To achieve this higher humidity for shedding without raising the overall humidity of the enclosure, provide your leopard gecko with a humid hide made with sphagnum moss.
You should place this humid hide on the warmer end of the leopard gecko enclosure, and you should regularly monitor the humidity levels to ensure they remain high enough.
Since crested geckos require such a humid environment, the substrate needs to help maintain the moisture levels inside the enclosure.
Some excellent substrate choices for a crested gecko enclosure include orchid bark, cypress mulch, coco coir, or a combination of the three.
Soil may also be added to this substrate mix to hold even more moisture.
Crested geckos spend most of their time climbing trees, so the substrate’s depth only has to be between 2-4″ inches (10 cm) to support the high humidity within the enclosure.
Our post on the top crested gecko substrates goes into more detail if you want to learn more.
There are various substrates, such as reptile carpet, tile, and newspaper, but the most beneficial type for a leopard gecko is a soil mixture.
The soil mixture for leopard geckos should include a mix of organic topsoil, clay, and sand.
The substrate for a leopard gecko enclosure should be at least 3″ inches (7.5 cm) deep to allow for digging and burrowing.
If you provide a loose substrate such as soil or coconut coir, you should always monitor your gecko for signs of impaction.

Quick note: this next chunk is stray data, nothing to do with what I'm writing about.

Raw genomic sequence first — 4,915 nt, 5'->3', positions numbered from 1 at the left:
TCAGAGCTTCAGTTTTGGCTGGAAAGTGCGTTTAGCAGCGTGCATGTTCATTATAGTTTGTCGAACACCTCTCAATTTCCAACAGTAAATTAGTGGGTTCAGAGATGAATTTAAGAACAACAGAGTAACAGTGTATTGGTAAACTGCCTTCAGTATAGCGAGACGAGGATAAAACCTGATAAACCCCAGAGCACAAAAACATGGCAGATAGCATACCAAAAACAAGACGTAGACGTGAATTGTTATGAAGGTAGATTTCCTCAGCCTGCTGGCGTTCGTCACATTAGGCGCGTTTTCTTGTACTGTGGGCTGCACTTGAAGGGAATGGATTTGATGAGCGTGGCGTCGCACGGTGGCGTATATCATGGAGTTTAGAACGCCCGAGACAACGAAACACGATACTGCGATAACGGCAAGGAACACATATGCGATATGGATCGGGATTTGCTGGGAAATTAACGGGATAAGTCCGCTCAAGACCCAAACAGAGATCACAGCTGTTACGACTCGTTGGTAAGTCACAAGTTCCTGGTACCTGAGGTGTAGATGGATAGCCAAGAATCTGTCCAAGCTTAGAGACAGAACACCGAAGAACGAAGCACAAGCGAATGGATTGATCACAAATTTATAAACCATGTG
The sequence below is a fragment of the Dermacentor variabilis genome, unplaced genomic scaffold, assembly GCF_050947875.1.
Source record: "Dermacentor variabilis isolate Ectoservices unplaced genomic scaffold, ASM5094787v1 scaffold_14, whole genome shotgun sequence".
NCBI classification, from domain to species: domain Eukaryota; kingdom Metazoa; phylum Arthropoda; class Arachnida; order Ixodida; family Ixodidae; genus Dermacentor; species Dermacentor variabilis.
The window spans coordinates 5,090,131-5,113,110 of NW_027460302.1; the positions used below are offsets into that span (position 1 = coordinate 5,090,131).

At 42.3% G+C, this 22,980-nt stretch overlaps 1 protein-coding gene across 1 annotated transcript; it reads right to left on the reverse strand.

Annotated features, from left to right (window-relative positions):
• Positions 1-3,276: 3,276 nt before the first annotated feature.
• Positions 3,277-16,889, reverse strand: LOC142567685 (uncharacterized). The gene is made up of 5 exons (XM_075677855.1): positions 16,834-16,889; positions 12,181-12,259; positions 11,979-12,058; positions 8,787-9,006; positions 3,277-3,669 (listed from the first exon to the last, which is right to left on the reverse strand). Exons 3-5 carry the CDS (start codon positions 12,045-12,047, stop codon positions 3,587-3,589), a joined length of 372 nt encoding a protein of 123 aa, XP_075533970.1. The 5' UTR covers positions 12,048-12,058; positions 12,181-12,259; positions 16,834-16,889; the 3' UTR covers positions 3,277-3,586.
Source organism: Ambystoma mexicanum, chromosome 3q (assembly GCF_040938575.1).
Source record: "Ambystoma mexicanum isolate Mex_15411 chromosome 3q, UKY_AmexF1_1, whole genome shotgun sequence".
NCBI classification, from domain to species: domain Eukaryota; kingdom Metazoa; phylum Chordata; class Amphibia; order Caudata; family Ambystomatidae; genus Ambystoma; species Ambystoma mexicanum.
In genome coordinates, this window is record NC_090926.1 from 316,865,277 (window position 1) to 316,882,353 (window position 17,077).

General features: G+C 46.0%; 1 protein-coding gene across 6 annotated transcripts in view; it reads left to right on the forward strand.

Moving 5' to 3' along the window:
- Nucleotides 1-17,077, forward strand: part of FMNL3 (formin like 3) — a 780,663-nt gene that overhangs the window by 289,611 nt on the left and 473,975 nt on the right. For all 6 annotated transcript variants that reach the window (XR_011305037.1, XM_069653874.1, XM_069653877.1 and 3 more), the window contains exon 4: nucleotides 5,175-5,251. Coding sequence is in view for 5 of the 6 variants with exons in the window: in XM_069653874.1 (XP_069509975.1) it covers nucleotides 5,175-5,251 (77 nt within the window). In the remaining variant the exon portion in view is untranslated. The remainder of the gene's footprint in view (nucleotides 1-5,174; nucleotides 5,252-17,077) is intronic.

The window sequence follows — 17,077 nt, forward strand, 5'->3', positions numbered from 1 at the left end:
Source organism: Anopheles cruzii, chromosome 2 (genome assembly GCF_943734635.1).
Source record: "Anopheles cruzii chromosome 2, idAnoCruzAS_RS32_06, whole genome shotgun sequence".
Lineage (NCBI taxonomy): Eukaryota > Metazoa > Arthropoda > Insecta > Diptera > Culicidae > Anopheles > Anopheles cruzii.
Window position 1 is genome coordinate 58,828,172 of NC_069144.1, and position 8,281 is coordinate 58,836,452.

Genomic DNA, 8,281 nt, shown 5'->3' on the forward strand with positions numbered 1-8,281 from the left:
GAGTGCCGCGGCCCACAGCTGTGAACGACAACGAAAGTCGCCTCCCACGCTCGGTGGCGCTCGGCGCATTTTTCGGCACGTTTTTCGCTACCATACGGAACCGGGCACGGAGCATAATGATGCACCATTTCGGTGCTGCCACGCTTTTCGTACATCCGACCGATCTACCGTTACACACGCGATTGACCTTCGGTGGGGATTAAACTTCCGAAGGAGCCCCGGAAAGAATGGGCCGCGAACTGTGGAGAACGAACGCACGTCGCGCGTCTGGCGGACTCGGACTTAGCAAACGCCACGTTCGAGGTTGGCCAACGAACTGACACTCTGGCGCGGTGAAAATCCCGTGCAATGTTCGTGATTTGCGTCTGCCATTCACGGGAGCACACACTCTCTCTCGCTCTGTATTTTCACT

Impaction occurs when tiny substrate particles are accidentally ingested during feeding time, and over time these particles form a blockage in the gecko’s intestines.
Crested geckos will need various plants, branches, and other ledges to climb inside their enclosure.
Since crested geckos do not spend time on the vivarium floor, you will need to provide special feeding ledges for placing their food and water.
Crested geckos also need plenty of vegetation or some other sort of hiding place where they will be able to go when they feel threatened.
In addition to the humid hide mentioned earlier, leopard geckos also need a flat rock for basking.
Leopard geckos will also frequently soak themselves in water for hydration, so you will need to provide a shallow water dish inside the enclosure.
Be sure to change the water when it gets dirty, which is often several times a day.
While they are both species of gecko, there are marked differences in the appearance of the crested gecko and the leopard gecko.